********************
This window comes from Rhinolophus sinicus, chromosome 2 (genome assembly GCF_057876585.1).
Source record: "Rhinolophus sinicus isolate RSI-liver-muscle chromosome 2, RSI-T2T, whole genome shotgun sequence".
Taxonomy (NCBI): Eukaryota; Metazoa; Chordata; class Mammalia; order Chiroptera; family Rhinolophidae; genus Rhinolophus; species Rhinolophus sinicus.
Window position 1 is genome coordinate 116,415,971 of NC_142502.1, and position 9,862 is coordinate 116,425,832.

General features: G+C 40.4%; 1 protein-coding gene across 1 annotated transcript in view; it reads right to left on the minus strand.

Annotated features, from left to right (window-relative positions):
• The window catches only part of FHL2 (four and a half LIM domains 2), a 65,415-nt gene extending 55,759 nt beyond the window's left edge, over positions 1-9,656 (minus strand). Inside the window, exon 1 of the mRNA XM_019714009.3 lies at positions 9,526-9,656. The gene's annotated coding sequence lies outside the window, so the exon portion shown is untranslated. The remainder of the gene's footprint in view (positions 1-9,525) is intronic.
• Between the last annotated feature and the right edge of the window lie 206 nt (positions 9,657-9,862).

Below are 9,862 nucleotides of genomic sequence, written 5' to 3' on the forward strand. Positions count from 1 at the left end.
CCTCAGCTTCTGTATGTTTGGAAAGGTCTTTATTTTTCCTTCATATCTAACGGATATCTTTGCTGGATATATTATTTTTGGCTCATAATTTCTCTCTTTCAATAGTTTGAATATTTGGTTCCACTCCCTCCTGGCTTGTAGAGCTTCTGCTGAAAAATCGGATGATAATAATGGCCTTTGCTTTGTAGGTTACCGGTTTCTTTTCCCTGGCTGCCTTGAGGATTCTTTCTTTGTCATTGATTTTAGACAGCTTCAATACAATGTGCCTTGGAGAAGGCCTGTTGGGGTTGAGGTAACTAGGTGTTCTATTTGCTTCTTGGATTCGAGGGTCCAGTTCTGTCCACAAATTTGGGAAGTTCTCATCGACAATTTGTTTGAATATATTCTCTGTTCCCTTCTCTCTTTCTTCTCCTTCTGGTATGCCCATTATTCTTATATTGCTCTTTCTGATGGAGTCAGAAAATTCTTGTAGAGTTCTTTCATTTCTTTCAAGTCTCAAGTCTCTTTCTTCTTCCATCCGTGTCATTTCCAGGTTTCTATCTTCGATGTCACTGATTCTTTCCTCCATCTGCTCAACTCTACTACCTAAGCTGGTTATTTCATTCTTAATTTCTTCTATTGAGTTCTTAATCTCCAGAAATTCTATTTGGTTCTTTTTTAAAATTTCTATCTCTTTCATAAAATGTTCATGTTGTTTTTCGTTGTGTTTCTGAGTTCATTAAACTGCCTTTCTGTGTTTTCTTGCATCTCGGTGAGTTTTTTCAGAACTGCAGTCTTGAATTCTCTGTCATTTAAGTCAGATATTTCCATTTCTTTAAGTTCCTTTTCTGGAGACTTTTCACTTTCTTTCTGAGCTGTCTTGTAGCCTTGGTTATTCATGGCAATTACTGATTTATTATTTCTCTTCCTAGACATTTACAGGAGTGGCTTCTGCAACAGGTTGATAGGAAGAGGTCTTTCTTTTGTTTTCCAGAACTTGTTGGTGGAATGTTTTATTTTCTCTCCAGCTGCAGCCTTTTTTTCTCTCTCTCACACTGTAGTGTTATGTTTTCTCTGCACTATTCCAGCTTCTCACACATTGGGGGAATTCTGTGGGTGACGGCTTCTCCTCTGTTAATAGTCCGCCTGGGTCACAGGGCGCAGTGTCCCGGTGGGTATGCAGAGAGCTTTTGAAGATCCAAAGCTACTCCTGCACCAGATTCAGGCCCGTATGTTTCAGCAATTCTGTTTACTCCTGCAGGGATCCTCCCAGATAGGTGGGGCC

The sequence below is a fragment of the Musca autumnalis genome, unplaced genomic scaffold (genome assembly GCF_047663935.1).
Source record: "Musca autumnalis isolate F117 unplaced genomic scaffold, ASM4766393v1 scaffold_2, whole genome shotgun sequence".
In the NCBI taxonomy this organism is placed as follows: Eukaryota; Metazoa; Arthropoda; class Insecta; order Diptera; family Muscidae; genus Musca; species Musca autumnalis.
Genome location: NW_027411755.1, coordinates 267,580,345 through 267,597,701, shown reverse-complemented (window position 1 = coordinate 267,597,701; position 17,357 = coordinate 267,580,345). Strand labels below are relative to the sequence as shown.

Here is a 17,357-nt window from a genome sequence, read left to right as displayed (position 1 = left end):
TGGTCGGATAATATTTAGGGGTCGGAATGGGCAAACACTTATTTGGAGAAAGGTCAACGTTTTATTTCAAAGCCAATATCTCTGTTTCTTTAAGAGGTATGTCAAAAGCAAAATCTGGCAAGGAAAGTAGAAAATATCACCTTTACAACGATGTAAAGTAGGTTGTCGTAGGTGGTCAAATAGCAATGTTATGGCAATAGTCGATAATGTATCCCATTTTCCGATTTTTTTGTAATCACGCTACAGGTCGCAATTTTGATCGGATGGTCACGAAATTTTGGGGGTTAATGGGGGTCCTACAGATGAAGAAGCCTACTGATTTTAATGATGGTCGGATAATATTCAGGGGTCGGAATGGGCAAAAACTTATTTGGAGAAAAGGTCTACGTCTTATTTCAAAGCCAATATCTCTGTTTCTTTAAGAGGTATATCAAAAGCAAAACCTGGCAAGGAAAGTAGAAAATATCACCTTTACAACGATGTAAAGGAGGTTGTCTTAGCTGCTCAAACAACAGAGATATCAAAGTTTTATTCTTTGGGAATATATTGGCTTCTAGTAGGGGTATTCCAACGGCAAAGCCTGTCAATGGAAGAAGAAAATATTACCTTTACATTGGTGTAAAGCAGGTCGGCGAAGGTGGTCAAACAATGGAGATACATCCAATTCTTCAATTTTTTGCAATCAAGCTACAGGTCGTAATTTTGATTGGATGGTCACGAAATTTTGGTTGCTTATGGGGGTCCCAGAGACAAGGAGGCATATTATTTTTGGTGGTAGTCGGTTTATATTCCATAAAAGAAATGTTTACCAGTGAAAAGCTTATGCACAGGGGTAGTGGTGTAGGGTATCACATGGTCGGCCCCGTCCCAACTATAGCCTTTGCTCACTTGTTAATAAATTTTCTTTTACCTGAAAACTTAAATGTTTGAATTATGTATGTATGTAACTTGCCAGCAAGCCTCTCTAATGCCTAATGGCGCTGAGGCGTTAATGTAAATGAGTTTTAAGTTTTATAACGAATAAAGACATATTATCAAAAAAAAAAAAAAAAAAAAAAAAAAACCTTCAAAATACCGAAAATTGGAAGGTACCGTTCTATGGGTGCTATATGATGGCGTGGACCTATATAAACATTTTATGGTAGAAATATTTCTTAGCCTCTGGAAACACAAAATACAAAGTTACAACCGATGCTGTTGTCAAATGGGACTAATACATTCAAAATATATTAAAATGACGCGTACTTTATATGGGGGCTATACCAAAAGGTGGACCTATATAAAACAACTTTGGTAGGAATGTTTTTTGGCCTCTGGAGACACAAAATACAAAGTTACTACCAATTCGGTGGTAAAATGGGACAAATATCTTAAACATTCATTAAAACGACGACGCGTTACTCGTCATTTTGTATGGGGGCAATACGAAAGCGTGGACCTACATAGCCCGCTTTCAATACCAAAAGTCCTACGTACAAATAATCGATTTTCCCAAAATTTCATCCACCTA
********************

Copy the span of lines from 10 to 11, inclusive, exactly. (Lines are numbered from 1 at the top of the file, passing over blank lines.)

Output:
CCTCAGCTTCTGTATGTTTGGAAAGGTCTTTATTTTTCCTTCATATCTAACGGATATCTTTGCTGGATATATTATTTTTGGCTCATAATTTCTCTCTTTCAATAGTTTGAATATTTGGTTCCACTCCCTCCTGGCTTGTAGAGCTTCTGCTGAAAAATCGGATGATAATAATGGCCTTTGCTTTGTAGGTTACCGGTTTCTTTTCCCTGGCTGCCTTGAGGATTCTTTCTTTGTCATTGATTTTAGACAGCTTCAATACAATGTGCCTTGGAGAAGGCCTGTTGGGGTTGAGGTAACTAGGTGTTCTATTTGCTTCTTGGATTCGAGGGTCCAGTTCTGTCCACAAATTTGGGAAGTTCTCATCGACAATTTGTTTGAATATATTCTCTGTTCCCTTCTCTCTTTCTTCTCCTTCTGGTATGCCCATTATTCTTATATTGCTCTTTCTGATGGAGTCAGAAAATTCTTGTAGAGTTCTTTCATTTCTTTCAAGTCTCAAGTCTCTTTCTTCTTCCATCCGTGTCATTTCCAGGTTTCTATCTTCGATGTCACTGATTCTTTCCTCCATCTGCTCAACTCTACTACCTAAGCTGGTTATTTCATTCTTAATTTCTTCTATTGAGTTCTTAATCTCCAGAAATTCTATTTGGTTCTTTTTTAAAATTTCTATCTCTTTCATAAAATGTTCATGTTGTTTTTCGTTGTGTTTCTGAGTTCATTAAACTGCCTTTCTGTGTTTTCTTGCATCTCGGTGAGTTTTTTCAGAACTGCAGTCTTGAATTCTCTGTCATTTAAGTCAGATATTTCCATTTCTTTAAGTTCCTTTTCTGGAGACTTTTCACTTTCTTTCTGAGCTGTCTTGTAGCCTTGGTTATTCATGGCAATTACTGATTTATTATTTCTCTTCCTAGACATTTACAGGAGTGGCTTCTGCAACAGGTTGATAGGAAGAGGTCTTTCTTTTGTTTTCCAGAACTTGTTGGTGGAATGTTTTATTTTCTCTCCAGCTGCAGCCTTTTTTTCTCTCTCTCACACTGTAGTGTTATGTTTTCTCTGCACTATTCCAGCTTCTCACACATTGGGGGAATTCTGTGGGTGACGGCTTCTCCTCTGTTAATAGTCCGCCTGGGTCACAGGGCGCAGTGTCCCGGTGGGTATGCAGAGAGCTTTTGAAGATCCAAAGCTACTCCTGCACCAGATTCAGGCCCGTATGTTTCAGCAATTCTGTTTACTCCTGCAGGGATCCTCCCAGATAGGTGGGGCC

The sequence below is a fragment of the Musca autumnalis genome, unplaced genomic scaffold (genome assembly GCF_047663935.1).